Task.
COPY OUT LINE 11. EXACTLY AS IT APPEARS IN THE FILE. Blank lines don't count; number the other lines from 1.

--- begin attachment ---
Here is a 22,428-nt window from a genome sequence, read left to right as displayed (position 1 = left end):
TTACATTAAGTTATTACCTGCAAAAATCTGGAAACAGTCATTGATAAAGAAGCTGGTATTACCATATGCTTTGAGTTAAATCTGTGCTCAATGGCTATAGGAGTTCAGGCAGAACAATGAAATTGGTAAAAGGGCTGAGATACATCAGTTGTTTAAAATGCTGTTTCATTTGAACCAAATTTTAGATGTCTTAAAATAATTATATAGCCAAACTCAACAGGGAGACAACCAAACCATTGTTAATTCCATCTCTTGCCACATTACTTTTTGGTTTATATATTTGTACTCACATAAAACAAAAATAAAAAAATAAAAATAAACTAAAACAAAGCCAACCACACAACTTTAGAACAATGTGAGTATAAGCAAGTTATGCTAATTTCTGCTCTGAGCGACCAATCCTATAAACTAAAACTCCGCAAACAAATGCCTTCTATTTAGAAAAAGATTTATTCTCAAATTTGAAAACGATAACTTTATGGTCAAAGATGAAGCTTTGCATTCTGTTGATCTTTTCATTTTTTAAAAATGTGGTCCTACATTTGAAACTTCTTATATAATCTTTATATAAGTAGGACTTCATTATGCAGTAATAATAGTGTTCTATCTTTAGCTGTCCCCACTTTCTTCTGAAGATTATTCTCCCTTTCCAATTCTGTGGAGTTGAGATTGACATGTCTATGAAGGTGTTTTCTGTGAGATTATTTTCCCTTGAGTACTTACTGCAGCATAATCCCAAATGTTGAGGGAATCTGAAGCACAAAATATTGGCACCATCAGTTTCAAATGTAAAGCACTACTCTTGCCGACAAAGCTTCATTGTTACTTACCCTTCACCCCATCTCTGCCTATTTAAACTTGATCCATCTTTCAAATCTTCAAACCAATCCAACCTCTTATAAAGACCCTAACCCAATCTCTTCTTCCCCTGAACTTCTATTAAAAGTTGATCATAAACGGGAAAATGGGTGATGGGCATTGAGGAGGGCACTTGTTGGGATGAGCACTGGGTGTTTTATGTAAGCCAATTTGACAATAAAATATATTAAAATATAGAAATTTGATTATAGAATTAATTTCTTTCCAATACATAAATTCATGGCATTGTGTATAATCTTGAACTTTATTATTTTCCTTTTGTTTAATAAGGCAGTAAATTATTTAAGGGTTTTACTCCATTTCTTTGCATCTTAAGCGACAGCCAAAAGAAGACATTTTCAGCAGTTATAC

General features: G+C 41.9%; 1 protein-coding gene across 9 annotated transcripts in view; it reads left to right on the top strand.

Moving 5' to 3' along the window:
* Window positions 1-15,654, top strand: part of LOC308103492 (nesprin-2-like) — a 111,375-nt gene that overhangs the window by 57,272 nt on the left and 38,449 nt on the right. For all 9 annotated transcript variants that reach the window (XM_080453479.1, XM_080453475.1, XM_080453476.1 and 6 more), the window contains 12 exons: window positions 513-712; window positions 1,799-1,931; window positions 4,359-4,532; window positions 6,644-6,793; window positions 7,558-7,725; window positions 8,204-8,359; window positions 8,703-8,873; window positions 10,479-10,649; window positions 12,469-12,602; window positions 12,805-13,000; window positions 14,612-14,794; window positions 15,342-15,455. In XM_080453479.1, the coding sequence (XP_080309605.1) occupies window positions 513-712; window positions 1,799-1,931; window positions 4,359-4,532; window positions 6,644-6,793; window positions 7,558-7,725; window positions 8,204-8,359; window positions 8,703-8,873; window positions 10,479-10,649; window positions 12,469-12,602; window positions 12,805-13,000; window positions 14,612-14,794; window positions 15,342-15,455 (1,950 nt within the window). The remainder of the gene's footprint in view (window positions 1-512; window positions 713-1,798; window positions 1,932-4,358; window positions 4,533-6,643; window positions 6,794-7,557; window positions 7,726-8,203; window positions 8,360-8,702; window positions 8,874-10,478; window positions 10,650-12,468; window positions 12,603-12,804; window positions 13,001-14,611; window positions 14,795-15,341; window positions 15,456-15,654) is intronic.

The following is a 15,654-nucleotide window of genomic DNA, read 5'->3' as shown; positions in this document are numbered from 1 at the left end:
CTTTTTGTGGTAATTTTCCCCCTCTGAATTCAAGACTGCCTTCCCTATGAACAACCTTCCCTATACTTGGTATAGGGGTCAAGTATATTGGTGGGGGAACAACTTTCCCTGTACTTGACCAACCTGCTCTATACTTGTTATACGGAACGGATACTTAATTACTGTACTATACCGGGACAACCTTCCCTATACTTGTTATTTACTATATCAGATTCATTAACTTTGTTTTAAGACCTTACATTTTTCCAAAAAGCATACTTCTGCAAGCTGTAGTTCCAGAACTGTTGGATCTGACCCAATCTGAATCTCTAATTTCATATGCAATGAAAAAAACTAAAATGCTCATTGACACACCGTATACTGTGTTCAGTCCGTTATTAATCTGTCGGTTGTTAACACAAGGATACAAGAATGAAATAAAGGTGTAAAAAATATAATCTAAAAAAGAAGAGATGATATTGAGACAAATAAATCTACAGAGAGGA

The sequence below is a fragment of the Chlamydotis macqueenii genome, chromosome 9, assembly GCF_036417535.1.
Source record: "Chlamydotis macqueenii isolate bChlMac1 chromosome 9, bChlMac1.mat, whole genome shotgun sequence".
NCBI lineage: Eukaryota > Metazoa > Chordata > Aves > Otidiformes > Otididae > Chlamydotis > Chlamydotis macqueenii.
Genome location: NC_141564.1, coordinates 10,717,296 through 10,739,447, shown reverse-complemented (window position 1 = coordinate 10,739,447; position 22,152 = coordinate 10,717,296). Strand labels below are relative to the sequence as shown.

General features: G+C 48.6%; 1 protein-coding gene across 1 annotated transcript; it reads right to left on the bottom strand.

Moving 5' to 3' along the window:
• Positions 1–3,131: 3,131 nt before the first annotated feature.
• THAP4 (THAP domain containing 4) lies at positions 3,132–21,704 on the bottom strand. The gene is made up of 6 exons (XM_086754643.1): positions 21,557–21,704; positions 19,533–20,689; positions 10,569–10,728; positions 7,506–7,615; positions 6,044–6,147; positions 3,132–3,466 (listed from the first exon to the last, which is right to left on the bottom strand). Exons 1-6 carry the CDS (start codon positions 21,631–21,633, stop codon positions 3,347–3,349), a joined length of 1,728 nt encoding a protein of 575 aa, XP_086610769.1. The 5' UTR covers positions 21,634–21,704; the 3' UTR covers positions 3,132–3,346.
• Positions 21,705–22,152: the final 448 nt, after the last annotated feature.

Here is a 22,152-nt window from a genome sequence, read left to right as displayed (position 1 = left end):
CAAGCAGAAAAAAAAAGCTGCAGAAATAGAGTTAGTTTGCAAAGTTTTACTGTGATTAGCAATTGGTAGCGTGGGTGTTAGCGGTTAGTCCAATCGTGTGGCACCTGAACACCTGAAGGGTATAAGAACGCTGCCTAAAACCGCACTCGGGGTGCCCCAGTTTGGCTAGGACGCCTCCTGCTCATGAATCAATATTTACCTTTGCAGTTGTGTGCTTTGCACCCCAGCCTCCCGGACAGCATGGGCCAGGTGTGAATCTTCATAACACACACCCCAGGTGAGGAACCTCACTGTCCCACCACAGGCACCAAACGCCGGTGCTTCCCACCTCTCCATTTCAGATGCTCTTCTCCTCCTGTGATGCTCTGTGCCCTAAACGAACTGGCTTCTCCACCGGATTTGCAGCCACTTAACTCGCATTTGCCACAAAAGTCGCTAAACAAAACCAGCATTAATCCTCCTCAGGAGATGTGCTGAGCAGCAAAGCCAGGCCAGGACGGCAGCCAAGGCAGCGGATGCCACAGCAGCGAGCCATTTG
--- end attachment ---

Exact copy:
Genome location: NC_141564.1, coordinates 10,717,296 through 10,739,447, shown reverse-complemented (window position 1 = coordinate 10,739,447; position 22,152 = coordinate 10,717,296). Strand labels below are relative to the sequence as shown.